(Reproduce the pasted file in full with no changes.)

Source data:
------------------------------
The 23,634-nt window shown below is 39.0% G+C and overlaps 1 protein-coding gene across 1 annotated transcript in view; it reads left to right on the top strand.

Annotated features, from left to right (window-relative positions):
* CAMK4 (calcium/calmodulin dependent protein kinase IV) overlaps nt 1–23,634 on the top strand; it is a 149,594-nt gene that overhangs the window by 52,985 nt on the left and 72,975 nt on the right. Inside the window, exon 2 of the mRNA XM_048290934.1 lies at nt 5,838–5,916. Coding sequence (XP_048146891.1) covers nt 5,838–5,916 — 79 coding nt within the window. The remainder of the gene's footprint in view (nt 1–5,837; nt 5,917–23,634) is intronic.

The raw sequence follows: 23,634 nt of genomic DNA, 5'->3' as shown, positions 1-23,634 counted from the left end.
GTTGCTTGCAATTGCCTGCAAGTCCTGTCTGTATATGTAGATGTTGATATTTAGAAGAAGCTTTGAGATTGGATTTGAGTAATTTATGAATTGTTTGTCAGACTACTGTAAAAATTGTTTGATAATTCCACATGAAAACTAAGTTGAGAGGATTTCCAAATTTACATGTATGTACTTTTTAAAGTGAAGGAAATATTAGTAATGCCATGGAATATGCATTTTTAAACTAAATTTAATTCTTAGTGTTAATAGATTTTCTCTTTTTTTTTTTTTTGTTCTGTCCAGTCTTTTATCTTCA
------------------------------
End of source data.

The 23,634-nt window shown below is 39.0% G+C and overlaps 1 protein-coding gene across 1 annotated transcript in view; it reads left to right on the top strand.

Annotated features, from left to right (window-relative positions):
* CAMK4 (calcium/calmodulin dependent protein kinase IV) overlaps nt 1–23,634 on the top strand; it is a 149,594-nt gene that overhangs the window by 52,985 nt on the left and 72,975 nt on the right. Inside the window, exon 2 of the mRNA XM_048290934.1 lies at nt 5,838–5,916. Coding sequence (XP_048146891.1) covers nt 5,838–5,916 — 79 coding nt within the window. The remainder of the gene's footprint in view (nt 1–5,837; nt 5,917–23,634) is intronic.

The raw sequence follows: 23,634 nt of genomic DNA, 5'->3' as shown, positions 1-23,634 counted from the left end.
GTTGCTTGCAATTGCCTGCAAGTCCTGTCTGTATATGTAGATGTTGATATTTAGAAGAAGCTTTGAGATTGGATTTGAGTAATTTATGAATTGTTTGTCAGACTACTGTAAAAATTGTTTGATAATTCCACATGAAAACTAAGTTGAGAGGATTTCCAAATTTACATGTATGTACTTTTTAAAGTGAAGGAAATATTAGTAATGCCATGGAATATGCATTTTTAAACTAAATTTAATTCTTAGTGTTAATAGATTTTCTCTTTTTTTTTTTTTTGTTCTGTCCAGTCTTTTATCTTCA